Friday, December 20

Serial killer Robert Pickton continues to deny his guilt in series of lawsuits against him


Robert William Pickton, shown here in an undated image from TV, has submitted his defence in a series of lawsuits.

Photograph by: HO, CANADIAN PRESS

VANCOUVER — Serial killer Robert Pickton continues to deny responsibility for the years he spent hunting sex workers in Vancouver's Downtown Eastside, filing statements of defence in a series of lawsuits against him.

The families of several women whose DNA or remains were found on Pickton's farm launched lawsuits earlier this year targeting Pickton, his brother David, and various levels of government.

Pickton, who was convicted in 2007 of six counts of second-degree murder and is believed to be responsible for deaths of dozens more, filed statements of defence from Kent Institution, the maximum-security prison near Agassiz, B.C., where he is serving a life sentence.

The documents don't offer any details, but instead use a standard court template to deny liability.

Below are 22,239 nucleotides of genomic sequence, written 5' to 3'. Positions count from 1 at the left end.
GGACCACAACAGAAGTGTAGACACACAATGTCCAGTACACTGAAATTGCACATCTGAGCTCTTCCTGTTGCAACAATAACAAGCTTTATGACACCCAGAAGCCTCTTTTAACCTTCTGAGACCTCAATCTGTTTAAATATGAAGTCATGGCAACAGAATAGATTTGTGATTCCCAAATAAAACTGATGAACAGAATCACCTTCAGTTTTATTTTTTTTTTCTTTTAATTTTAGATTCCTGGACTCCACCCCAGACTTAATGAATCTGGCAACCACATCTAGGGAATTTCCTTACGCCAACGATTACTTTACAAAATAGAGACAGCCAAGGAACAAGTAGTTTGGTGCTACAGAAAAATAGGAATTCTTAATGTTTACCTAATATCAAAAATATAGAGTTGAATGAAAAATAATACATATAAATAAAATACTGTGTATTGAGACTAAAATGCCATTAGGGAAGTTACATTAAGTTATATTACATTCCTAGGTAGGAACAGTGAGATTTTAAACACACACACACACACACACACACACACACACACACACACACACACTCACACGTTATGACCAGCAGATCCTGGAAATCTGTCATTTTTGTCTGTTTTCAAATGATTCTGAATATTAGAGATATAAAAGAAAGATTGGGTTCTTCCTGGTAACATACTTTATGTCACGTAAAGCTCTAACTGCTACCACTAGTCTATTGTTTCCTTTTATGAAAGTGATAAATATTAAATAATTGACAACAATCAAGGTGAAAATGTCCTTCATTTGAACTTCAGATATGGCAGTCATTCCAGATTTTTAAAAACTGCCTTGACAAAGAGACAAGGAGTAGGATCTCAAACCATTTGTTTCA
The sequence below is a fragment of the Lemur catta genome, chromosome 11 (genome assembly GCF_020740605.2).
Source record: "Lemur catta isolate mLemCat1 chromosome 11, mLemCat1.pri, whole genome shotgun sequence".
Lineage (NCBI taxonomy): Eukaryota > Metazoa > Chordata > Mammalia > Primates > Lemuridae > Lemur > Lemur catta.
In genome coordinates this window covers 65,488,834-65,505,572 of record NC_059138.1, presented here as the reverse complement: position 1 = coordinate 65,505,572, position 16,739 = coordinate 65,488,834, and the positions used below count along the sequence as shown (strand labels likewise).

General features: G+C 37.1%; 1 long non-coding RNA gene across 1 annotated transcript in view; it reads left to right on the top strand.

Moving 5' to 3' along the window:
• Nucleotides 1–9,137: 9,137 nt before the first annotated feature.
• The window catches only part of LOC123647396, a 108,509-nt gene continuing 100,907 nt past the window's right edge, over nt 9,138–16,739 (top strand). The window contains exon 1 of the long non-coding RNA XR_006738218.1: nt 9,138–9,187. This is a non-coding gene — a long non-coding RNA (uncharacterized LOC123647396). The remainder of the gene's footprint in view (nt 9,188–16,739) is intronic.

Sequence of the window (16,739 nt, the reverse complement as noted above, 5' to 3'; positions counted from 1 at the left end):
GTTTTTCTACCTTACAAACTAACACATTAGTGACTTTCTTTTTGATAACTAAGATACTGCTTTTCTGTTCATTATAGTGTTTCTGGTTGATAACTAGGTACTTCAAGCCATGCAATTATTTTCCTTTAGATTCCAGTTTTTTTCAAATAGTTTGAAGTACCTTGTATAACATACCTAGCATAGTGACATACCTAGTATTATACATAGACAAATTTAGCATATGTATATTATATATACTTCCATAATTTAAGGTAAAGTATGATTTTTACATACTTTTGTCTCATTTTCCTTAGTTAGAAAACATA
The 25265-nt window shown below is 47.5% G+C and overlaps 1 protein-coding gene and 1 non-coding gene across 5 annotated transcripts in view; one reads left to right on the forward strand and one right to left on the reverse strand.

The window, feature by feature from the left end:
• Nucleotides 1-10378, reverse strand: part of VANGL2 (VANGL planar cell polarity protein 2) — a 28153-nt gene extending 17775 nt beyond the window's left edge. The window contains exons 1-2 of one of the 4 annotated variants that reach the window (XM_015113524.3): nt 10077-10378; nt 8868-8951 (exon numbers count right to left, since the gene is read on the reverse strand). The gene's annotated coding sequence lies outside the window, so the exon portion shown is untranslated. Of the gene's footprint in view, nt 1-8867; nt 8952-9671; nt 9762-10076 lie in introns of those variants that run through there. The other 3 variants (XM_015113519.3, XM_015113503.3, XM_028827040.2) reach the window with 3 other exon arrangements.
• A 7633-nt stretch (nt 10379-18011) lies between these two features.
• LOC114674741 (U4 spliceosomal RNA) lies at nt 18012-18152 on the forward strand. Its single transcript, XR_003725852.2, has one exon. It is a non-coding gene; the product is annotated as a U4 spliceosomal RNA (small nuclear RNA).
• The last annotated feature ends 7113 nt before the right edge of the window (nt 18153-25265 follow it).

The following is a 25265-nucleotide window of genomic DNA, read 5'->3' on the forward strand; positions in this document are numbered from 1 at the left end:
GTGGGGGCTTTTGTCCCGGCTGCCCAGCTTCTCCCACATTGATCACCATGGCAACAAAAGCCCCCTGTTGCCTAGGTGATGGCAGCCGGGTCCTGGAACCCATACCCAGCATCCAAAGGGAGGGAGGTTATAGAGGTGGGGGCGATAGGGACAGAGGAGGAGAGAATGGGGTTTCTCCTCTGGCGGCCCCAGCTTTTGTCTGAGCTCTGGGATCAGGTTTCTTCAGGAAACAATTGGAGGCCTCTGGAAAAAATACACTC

"None of the facts in Part 1 of the notice of civil claim are admitted," says one of the statements of defence, dated Nov. 29 and officially filed with the court this week.

"The defendant opposes the granting of the relief sought in all paragraphs of Part 2 of the notice of civil claim."

Each statement of defence is punctuated by Pickton's signature, with "Robert — William — Pickton" written in cursive and separated with hyphens.

The lawsuits were filed by the children of nine women whose remains or DNA were found on Pickton's property after the serial killer's arrest in February 2002.

Since his conviction, Pickton has repeatedly denied responsibility for killing Downtown Eastside sex workers, offering vague, rambling denials and suggesting someone else was to blame.

In August 2010, shortly after the Supreme Court of Canada denied the final appeal of his murder convictions, Pickton spoke to a CTV reporter from jail and claimed others were responsible.

He made similar claims in a series of letters to The Canadian Press in 2012.

In each instance, Pickton includes cryptic claims that there is more to the story, but he never takes the opportunity to fill in the blanks.